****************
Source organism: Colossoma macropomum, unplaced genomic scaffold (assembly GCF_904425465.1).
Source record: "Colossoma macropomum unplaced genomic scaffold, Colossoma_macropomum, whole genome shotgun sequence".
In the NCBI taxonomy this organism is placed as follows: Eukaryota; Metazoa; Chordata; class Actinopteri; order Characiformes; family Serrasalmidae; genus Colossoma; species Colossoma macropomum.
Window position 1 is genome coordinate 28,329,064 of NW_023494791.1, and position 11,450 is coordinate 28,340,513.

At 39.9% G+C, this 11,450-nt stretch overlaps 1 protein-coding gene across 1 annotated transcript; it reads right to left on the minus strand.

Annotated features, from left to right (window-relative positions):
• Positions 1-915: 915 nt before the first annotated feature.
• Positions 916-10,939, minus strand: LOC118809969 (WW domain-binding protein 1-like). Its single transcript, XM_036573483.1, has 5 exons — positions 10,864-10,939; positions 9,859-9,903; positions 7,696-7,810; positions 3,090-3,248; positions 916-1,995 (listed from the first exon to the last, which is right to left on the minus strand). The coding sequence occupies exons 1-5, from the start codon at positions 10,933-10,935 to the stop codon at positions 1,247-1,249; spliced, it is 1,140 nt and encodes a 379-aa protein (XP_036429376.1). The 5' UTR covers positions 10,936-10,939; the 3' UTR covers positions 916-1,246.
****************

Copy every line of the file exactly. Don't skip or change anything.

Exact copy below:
Source organism: Colossoma macropomum, unplaced genomic scaffold (assembly GCF_904425465.1).
Source record: "Colossoma macropomum unplaced genomic scaffold, Colossoma_macropomum, whole genome shotgun sequence".
In the NCBI taxonomy this organism is placed as follows: Eukaryota; Metazoa; Chordata; class Actinopteri; order Characiformes; family Serrasalmidae; genus Colossoma; species Colossoma macropomum.
Window position 1 is genome coordinate 28,329,064 of NW_023494791.1, and position 11,450 is coordinate 28,340,513.

At 39.9% G+C, this 11,450-nt stretch overlaps 1 protein-coding gene across 1 annotated transcript; it reads right to left on the minus strand.

Annotated features, from left to right (window-relative positions):
• Positions 1-915: 915 nt before the first annotated feature.
• Positions 916-10,939, minus strand: LOC118809969 (WW domain-binding protein 1-like). Its single transcript, XM_036573483.1, has 5 exons — positions 10,864-10,939; positions 9,859-9,903; positions 7,696-7,810; positions 3,090-3,248; positions 916-1,995 (listed from the first exon to the last, which is right to left on the minus strand). The coding sequence occupies exons 1-5, from the start codon at positions 10,933-10,935 to the stop codon at positions 1,247-1,249; spliced, it is 1,140 nt and encodes a 379-aa protein (XP_036429376.1). The 5' UTR covers positions 10,936-10,939; the 3' UTR covers positions 916-1,246.